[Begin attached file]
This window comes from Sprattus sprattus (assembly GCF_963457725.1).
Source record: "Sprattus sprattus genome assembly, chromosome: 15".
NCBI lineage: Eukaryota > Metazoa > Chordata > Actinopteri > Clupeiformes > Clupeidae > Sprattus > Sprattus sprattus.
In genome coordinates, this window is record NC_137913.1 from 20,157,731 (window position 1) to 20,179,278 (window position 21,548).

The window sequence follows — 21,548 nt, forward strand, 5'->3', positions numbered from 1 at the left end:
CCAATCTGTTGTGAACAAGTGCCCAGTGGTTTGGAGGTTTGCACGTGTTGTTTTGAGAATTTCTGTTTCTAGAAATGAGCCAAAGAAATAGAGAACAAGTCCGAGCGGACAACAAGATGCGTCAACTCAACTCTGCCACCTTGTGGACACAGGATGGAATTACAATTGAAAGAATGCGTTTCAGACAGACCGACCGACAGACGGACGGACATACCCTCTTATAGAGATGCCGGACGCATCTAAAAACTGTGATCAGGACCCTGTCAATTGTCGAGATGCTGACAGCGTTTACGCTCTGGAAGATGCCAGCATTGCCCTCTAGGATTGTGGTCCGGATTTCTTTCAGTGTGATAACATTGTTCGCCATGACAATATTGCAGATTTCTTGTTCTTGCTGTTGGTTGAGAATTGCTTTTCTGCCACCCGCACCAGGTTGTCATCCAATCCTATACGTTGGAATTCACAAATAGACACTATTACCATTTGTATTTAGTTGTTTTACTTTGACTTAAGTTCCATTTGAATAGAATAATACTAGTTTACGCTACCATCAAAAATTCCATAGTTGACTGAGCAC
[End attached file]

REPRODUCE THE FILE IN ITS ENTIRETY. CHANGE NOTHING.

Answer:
This window comes from Sprattus sprattus (assembly GCF_963457725.1).
Source record: "Sprattus sprattus genome assembly, chromosome: 15".
NCBI lineage: Eukaryota > Metazoa > Chordata > Actinopteri > Clupeiformes > Clupeidae > Sprattus > Sprattus sprattus.
In genome coordinates, this window is record NC_137913.1 from 20,157,731 (window position 1) to 20,179,278 (window position 21,548).

The window sequence follows — 21,548 nt, forward strand, 5'->3', positions numbered from 1 at the left end:
CCAATCTGTTGTGAACAAGTGCCCAGTGGTTTGGAGGTTTGCACGTGTTGTTTTGAGAATTTCTGTTTCTAGAAATGAGCCAAAGAAATAGAGAACAAGTCCGAGCGGACAACAAGATGCGTCAACTCAACTCTGCCACCTTGTGGACACAGGATGGAATTACAATTGAAAGAATGCGTTTCAGACAGACCGACCGACAGACGGACGGACATACCCTCTTATAGAGATGCCGGACGCATCTAAAAACTGTGATCAGGACCCTGTCAATTGTCGAGATGCTGACAGCGTTTACGCTCTGGAAGATGCCAGCATTGCCCTCTAGGATTGTGGTCCGGATTTCTTTCAGTGTGATAACATTGTTCGCCATGACAATATTGCAGATTTCTTGTTCTTGCTGTTGGTTGAGAATTGCTTTTCTGCCACCCGCACCAGGTTGTCATCCAATCCTATACGTTGGAATTCACAAATAGACACTATTACCATTTGTATTTAGTTGTTTTACTTTGACTTAAGTTCCATTTGAATAGAATAATACTAGTTTACGCTACCATCAAAAATTCCATAGTTGACTGAGCAC